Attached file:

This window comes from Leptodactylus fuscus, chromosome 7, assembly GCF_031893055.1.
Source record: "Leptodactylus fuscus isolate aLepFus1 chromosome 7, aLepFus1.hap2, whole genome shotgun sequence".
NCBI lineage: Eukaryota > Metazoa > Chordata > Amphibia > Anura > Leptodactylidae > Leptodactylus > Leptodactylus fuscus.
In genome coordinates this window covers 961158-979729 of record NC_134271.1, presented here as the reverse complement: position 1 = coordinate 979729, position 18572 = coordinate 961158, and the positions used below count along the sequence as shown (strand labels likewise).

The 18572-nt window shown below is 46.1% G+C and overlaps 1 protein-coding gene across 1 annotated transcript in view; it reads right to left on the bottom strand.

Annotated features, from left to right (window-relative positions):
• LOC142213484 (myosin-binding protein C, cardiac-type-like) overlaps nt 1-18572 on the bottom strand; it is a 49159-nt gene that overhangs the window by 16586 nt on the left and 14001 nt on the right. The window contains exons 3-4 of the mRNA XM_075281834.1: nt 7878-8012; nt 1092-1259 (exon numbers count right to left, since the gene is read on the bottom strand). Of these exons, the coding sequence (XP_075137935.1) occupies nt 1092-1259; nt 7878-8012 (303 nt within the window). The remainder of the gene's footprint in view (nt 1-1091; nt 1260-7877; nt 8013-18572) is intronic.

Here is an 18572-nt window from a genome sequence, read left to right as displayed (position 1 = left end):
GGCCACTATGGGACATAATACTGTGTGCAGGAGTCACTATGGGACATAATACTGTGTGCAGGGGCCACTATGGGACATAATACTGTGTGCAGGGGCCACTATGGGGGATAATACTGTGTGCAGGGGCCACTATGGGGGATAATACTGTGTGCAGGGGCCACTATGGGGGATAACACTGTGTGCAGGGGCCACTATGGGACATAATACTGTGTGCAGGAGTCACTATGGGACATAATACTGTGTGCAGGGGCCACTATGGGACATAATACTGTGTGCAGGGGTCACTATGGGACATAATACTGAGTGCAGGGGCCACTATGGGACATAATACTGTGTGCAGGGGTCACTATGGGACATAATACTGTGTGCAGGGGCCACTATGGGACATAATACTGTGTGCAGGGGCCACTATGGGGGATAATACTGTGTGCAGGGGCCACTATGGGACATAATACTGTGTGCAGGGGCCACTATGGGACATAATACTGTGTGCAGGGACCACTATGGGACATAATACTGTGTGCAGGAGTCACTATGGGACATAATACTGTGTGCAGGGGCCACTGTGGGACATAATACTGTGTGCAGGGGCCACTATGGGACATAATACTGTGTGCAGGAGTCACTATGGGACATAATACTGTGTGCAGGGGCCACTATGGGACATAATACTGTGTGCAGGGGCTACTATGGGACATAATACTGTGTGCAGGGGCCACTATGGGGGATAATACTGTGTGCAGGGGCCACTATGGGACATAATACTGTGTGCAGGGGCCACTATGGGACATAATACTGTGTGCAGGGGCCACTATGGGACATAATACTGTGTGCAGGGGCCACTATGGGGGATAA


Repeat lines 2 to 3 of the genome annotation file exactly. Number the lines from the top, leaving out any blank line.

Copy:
Source record: "Leptodactylus fuscus isolate aLepFus1 chromosome 7, aLepFus1.hap2, whole genome shotgun sequence".
NCBI lineage: Eukaryota > Metazoa > Chordata > Amphibia > Anura > Leptodactylidae > Leptodactylus > Leptodactylus fuscus.